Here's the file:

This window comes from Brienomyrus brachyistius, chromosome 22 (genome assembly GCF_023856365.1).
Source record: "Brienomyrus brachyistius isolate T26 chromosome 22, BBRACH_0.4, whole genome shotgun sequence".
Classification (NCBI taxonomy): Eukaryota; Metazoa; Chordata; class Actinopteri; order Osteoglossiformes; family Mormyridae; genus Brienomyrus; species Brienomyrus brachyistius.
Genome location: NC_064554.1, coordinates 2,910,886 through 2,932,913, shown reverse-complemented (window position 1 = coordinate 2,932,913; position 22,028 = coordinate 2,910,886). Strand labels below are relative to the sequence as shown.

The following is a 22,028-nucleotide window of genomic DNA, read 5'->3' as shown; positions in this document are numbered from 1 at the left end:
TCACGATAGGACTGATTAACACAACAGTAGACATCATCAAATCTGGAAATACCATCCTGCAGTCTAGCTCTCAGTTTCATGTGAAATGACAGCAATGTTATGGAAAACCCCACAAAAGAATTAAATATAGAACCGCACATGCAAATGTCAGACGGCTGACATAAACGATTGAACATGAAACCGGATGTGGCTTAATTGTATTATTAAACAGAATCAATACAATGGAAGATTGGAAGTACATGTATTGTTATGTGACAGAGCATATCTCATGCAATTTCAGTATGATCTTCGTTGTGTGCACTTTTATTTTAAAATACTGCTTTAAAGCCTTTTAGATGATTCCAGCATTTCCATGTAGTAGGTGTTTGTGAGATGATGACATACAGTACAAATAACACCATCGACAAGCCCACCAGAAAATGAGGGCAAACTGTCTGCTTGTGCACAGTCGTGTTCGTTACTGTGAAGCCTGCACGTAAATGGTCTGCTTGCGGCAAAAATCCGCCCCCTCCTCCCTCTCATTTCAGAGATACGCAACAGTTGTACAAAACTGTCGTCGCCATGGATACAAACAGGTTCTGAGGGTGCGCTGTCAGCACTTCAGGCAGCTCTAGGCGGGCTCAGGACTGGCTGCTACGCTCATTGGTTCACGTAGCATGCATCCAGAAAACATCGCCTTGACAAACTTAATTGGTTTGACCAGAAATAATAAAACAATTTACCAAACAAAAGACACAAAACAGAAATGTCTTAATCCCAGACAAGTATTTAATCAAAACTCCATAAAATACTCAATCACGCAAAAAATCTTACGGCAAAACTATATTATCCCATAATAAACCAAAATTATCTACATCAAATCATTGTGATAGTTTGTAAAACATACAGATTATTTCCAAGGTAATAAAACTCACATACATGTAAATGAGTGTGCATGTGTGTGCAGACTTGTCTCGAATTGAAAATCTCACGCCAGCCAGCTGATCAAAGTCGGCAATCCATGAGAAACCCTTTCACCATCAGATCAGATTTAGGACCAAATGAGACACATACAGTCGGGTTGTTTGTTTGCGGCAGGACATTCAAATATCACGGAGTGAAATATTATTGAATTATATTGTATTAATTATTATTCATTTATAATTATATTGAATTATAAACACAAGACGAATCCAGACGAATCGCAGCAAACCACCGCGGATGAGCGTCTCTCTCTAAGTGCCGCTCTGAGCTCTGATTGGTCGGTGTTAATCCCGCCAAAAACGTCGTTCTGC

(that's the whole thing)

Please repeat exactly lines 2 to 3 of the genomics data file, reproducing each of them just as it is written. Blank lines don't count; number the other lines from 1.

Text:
Source record: "Brienomyrus brachyistius isolate T26 chromosome 22, BBRACH_0.4, whole genome shotgun sequence".
Classification (NCBI taxonomy): Eukaryota; Metazoa; Chordata; class Actinopteri; order Osteoglossiformes; family Mormyridae; genus Brienomyrus; species Brienomyrus brachyistius.